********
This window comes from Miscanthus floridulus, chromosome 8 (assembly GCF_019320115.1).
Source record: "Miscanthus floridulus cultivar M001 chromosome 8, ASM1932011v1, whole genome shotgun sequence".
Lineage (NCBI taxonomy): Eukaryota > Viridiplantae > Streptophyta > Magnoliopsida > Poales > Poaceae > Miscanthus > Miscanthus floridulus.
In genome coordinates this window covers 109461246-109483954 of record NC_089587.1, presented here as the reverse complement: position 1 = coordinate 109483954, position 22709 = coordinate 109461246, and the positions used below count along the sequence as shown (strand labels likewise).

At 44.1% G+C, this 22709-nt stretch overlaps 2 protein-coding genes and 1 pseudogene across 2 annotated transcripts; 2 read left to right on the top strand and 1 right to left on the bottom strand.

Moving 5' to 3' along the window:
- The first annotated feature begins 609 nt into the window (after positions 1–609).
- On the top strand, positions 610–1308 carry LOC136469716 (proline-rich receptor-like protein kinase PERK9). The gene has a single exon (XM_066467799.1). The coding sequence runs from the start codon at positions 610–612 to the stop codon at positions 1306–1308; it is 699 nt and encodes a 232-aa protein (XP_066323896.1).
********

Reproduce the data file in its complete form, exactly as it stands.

This window comes from Miscanthus floridulus, chromosome 8 (assembly GCF_019320115.1).
Source record: "Miscanthus floridulus cultivar M001 chromosome 8, ASM1932011v1, whole genome shotgun sequence".
Lineage (NCBI taxonomy): Eukaryota > Viridiplantae > Streptophyta > Magnoliopsida > Poales > Poaceae > Miscanthus > Miscanthus floridulus.
In genome coordinates this window covers 109461246-109483954 of record NC_089587.1, presented here as the reverse complement: position 1 = coordinate 109483954, position 22709 = coordinate 109461246, and the positions used below count along the sequence as shown (strand labels likewise).

At 44.1% G+C, this 22709-nt stretch overlaps 2 protein-coding genes and 1 pseudogene across 2 annotated transcripts; 2 read left to right on the top strand and 1 right to left on the bottom strand.

Moving 5' to 3' along the window:
- The first annotated feature begins 609 nt into the window (after positions 1–609).
- On the top strand, positions 610–1308 carry LOC136469716 (proline-rich receptor-like protein kinase PERK9). The gene has a single exon (XM_066467799.1). The coding sequence runs from the start codon at positions 610–612 to the stop codon at positions 1306–1308; it is 699 nt and encodes a 232-aa protein (XP_066323896.1).